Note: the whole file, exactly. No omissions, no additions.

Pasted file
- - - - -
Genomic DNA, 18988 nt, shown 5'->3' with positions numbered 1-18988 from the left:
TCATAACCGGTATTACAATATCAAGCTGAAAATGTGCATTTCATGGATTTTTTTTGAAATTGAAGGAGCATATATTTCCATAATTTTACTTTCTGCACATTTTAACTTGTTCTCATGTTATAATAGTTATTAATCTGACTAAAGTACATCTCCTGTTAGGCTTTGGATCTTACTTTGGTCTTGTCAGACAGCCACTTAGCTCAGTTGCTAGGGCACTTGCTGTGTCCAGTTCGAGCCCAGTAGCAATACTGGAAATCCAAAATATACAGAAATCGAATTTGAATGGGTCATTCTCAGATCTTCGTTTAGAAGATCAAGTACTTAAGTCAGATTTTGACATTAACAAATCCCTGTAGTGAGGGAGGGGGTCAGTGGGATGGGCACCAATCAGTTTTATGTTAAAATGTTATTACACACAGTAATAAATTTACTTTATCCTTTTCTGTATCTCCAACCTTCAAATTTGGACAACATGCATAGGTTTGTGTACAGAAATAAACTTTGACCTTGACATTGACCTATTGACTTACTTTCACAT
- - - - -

Genomic DNA, 18988 nt, shown 5'->3' with positions numbered 1-18988 from the left:
TCATAACCGGTATTACAATATCAAGCTGAAAATGTGCATTTCATGGATTTTTTTTGAAATTGAAGGAGCATATATTTCCATAATTTTACTTTCTGCACATTTTAACTTGTTCTCATGTTATAATAGTTATTAATCTGACTAAAGTACATCTCCTGTTAGGCTTTGGATCTTACTTTGGTCTTGTCAGACAGCCACTTAGCTCAGTTGCTAGGGCACTTGCTGTGTCCAGTTCGAGCCCAGTAGCAATACTGGAAATCCAAAATATACAGAAATCGAATTTGAATGGGTCATTCTCAGATCTTCGTTTAGAAGATCAAGTACTTAAGTCAGATTTTGACATTAACAAATCCCTGTAGTGAGGGAGGGGGTCAGTGGGATGGGCACCAATCAGTTTTATGTTAAAATGTTATTACACACAGTAATAAATTTACTTTATCCTTTTCTGTATCTCCAACCTTCAAATTTGGACAACATGCATAGGTTTGTGTACAGAAATAAACTTTGACCTTGACATTGACCTATTGACTTACTTTCACAT